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Letter: We need a statue of Martha Hughes Cannon in Washington, D.C.

Letter to the Editor
Letter to the Editor
Deseret News

I applaud the idea to erect a statue of Martha Hughes Cannon in Washington, D.C. A doctor and early proponent of the suffrage movement, Cannon strongly believed in the empowerment of women and helped place women's enfranchisement in the Utah Constitution. Cannon ran against her husband and several others for the Utah State Senate. Her bid was victorious, and she became the first female state senator in the United States.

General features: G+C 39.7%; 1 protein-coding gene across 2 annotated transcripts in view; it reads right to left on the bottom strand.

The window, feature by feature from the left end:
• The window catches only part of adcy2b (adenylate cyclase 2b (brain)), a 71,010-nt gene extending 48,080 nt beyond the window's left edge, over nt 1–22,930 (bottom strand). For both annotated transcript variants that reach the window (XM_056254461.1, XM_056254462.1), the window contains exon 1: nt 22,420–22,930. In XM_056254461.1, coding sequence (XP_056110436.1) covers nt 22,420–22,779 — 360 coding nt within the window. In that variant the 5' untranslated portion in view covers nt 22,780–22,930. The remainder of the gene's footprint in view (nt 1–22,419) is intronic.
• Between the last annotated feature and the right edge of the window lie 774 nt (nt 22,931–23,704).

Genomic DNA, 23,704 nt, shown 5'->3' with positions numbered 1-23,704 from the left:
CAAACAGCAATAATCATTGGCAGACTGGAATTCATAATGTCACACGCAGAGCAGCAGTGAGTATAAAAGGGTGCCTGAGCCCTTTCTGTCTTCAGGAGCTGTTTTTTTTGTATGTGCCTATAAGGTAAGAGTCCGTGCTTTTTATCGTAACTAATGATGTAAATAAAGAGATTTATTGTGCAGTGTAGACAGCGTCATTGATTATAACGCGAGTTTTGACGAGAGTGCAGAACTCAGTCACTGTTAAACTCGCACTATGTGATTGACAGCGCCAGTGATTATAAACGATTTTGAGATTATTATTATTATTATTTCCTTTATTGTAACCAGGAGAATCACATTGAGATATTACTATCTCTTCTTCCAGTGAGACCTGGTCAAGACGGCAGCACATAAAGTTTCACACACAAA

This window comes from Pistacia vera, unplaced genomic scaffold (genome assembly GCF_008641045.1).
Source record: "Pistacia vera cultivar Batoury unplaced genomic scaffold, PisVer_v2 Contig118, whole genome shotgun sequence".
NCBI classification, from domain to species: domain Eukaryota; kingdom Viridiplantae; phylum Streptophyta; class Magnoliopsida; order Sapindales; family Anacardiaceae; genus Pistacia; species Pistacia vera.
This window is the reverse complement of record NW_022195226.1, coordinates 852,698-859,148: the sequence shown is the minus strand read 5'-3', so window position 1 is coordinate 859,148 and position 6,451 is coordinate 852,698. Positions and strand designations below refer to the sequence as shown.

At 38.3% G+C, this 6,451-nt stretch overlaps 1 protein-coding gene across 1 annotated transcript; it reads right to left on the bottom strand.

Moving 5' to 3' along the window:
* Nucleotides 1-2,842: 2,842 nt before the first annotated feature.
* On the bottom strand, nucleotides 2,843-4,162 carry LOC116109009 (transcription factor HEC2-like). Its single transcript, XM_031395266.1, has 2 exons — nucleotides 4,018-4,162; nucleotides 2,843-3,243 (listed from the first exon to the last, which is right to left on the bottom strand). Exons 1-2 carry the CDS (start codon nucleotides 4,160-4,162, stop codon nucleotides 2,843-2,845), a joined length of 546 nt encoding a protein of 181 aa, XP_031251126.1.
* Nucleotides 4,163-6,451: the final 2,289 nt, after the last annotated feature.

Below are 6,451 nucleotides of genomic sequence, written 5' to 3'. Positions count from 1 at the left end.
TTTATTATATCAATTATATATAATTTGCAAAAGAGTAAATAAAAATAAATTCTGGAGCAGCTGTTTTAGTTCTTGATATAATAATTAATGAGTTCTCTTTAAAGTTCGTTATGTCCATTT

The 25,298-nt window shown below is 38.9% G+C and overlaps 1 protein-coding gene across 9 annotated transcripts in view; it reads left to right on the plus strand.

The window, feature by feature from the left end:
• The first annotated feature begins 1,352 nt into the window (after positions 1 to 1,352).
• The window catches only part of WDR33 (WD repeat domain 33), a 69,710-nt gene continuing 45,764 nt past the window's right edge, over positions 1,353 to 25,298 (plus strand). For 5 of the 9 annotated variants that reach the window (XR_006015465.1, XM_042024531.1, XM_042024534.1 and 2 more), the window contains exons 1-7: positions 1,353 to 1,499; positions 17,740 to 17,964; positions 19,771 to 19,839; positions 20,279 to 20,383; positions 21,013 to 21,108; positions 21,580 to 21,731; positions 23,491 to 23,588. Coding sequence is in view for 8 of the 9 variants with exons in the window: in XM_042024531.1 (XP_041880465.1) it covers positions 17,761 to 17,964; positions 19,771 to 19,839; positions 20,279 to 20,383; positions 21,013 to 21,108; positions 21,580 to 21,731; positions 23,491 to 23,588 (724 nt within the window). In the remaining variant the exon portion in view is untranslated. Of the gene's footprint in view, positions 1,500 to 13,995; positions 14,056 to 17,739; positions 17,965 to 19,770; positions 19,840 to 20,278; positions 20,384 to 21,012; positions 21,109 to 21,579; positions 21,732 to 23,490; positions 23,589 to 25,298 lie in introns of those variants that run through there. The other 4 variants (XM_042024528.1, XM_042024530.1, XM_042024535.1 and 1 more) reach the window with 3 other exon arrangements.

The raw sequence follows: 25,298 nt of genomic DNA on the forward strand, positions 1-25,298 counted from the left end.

During Cannon's two terms, she ran legislation promoting the rights of female workers; increasing education opportunities for deaf, blind and mute children, and the establishing of a state Board of Health. Cannon also sponsored Utah's first pure-food law and helped protect the State Board of Examiners from a lobbyist-driven takedown. The board was in charge of ensuring that doctors and midwives were qualified to perform their jobs, thereby preventing impersonators from injuring patients.

She is a sterling example, to both men and women, of the triumph of the human spirit. I can't think of a better representative for our great state than Martha Hughes Cannon.

Ryan D. Curtis

Salt Lake City